Receives yellow gold. Perseveringly aware of danger. Change in Line 6 the top line means: His neck is fastened in the wooden cangue, So that his ears disappear. Change in Line 1 the bottom line means: He lends grace to his toes, leaves the carriage, and walks. Change in Line 2 means: Lends grace to the beard on his chin. Change in Line 3 means: Graceful and moist. Constant perseverance brings good fortune.

Change in Line 4 means: Grace or simplicity? A white horse comes as if on wings. He is not a robber, He will woo at the right time. Change in Line 5 means: Grace in the hills and gardens. The roll of silk is meager and small. Humiliation, but in the end good fortune. Change in Line 6 the top line means: Simple grace. Change in Line 1 the bottom line means: The leg of the bed is split. Those who persevere are destroyed. Change in Line 2 means: The bed is split at the edge.

Change in Line 3 means: He splits with them. Change in Line 4 means: The bed is split up to the skin. Change in Line 5 means: A shoal of fishes. Favor comes through the court ladies.

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Change in Line 6 the top line means: There is a large fruit still uneaten. The superior man receives a carriage. The house of the inferior man is split apart. Change in Line 1 the bottom line means: Return from a short distance. No need for remorse. Great good fortune. Change in Line 2 means: Quiet return. Change in Line 3 means: Repeated return. Change in Line 4 means: Walking in the midst of others, One returns alone. Change in Line 5 means: Noblehearted return. Change in Line 6 the top line means: Missing the return.

Misfortune from within and without. If armies are set marching in this way, One will in the end suffer a great defeat, Disastrous for the ruler of the country. For ten years It will not be possible to attack again. Change in Line 1 the bottom line means: Innocent behavior brings good fortune. Change in Line 2 means: If one does not count on the harvest while plowing, Nor on the use of the ground while clearing it, It furthers one to undertake something.

Change in Line 3 means: Undeserved misfortune. The cow that was tethered by someone Is the wanderer's gain, the citizen's loss. Change in Line 4 means: He who can be persevering Remains without blame. Change in Line 5 means: Use no medicine in an illness Incurred through no fault of your own. It will pass of itself. Change in Line 6 the top line means: Innocent action brings misfortune.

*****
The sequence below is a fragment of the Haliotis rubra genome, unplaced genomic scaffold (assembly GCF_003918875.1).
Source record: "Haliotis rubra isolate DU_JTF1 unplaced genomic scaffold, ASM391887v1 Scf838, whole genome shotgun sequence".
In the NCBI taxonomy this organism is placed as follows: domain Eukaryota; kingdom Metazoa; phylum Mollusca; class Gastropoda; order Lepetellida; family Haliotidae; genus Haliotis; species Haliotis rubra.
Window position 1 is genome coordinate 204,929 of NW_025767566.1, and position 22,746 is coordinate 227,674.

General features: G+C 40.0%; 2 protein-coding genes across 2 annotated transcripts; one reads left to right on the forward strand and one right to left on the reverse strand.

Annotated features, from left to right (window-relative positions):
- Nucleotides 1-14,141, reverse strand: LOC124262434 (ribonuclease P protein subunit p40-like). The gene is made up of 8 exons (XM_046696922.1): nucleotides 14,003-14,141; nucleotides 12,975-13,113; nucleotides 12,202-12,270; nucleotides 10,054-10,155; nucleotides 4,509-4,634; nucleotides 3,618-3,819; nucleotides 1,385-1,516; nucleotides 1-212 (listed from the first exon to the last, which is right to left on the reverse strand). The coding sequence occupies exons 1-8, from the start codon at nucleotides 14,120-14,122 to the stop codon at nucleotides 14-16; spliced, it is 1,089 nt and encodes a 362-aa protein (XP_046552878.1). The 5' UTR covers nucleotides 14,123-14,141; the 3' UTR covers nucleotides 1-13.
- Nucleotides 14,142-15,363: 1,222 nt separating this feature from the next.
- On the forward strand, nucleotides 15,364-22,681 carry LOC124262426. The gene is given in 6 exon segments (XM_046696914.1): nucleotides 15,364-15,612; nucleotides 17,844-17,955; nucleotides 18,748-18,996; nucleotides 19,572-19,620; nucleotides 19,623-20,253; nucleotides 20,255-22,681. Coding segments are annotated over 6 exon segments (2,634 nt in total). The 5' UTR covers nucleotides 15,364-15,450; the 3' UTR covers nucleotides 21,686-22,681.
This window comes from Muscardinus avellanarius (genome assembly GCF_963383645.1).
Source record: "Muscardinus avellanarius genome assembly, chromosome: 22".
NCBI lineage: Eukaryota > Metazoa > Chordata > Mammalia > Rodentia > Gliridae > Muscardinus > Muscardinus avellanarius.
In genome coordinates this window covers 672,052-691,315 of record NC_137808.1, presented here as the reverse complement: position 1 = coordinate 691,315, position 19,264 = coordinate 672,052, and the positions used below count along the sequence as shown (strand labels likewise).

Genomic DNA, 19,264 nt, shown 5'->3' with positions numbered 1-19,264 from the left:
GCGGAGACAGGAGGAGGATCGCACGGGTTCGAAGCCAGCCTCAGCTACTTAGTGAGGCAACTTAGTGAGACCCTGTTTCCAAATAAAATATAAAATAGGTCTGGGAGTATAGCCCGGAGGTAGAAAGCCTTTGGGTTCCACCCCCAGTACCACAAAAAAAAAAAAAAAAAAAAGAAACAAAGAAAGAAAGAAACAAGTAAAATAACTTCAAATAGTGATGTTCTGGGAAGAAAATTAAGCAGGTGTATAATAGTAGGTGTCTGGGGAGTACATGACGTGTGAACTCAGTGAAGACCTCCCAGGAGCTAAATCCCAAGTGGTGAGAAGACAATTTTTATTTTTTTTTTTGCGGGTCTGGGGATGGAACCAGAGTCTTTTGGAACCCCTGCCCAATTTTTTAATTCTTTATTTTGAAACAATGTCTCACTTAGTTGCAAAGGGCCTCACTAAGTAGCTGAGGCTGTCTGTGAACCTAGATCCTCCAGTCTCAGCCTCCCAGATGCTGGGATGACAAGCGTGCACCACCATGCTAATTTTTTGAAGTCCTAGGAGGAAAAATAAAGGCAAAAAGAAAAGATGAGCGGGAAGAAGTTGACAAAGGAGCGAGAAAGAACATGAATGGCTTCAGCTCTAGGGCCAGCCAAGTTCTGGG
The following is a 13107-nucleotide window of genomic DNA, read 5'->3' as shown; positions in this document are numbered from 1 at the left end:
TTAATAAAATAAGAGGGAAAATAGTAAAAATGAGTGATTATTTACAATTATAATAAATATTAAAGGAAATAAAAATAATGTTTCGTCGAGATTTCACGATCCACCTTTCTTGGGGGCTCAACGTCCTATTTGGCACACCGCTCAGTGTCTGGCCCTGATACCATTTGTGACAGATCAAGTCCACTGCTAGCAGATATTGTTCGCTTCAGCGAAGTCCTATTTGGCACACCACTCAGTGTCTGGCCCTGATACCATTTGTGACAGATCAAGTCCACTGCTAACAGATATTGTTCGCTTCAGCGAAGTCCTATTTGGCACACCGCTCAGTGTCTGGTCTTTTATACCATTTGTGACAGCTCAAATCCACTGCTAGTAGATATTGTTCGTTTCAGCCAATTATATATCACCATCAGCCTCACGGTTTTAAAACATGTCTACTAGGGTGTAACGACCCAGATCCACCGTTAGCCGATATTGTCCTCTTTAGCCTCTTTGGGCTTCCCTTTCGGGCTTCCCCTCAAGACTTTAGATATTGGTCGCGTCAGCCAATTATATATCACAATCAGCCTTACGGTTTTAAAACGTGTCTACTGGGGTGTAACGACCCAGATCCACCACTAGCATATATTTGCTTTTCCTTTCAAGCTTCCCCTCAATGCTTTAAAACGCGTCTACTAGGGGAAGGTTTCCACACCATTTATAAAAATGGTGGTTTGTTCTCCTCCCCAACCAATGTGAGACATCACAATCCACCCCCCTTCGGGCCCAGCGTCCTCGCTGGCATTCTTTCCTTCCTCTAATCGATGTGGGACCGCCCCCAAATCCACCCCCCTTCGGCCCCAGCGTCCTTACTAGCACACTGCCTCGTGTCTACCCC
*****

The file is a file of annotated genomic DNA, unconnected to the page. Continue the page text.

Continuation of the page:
Change in Line 1 the bottom line means: Danger is at hand. It furthers one to desist. Change in Line 2 means: The axletrees are taken from the wagon. Change in Line 3 means: A good horse that follows others. Awareness of danger, With perseverance, furthers. Practice chariot driving and armed defense daily. It furthers one to have somewhere to go. Change in Line 4 means: The headboard of a young bull.

Change in Line 5 means: The tusk of a gelded boar. Change in Line 6 the top line means: One attains the way of heaven. Change in Line 1 the bottom line means: You let your magic tortoise go, And look at me with the corners of your mouth drooping. Enter your results into a hexagram calculator. Some websites allow you to input the results of each of your coin tosses by selecting the line that showed up. Once you enter all six lines, it will locate the proper hexagram for you and give you the meaning.

Why do the explanations for each line even exist if I'm only supposed to read the moving lines? Because the requirement for having an interpretation for each line is necessary in the event of it being a changing line. If the third line is changing in one reading, it may not be the next time. If no interpretation exists, how will you read it if the changing line in your next reading is the first line? And in fact, you could have a reading with all lines being changing, but there are rules for determining which changing line prevails. And of course, there is the reading with no changing lines at all, so only the general interpretation is applicable.

Yes No. Not Helpful 0 Helpful 7. It involves a few steps, including finding the changing lines, mapping the hexagon to the corresponding chapter or paragraph of I Ching. The 'Consult I Ching' app offers a convenient way to do so. Not Helpful 0 Helpful 0. Unanswered Questions. How do I know if a business will be successful when consulting the I Ching using 3 coins? Answer this question Flag as Flag as Do I get big winnings using the I Ching using 3 coins? Include your email address to get a message when this question is answered. Already answered Not a question Bad question Other. Tips The I Ching is not necessarily a way to solve your problems.

It does not give you straightforward and exact answers. It is meant to be a guide, a new perspective on the problem that you are facing. Things You'll Need 3 coins. Edit Related wikiHows. Did this summary help you? Article Info This article was co-authored by our trained team of editors and researchers who validated it for accuracy and comprehensiveness.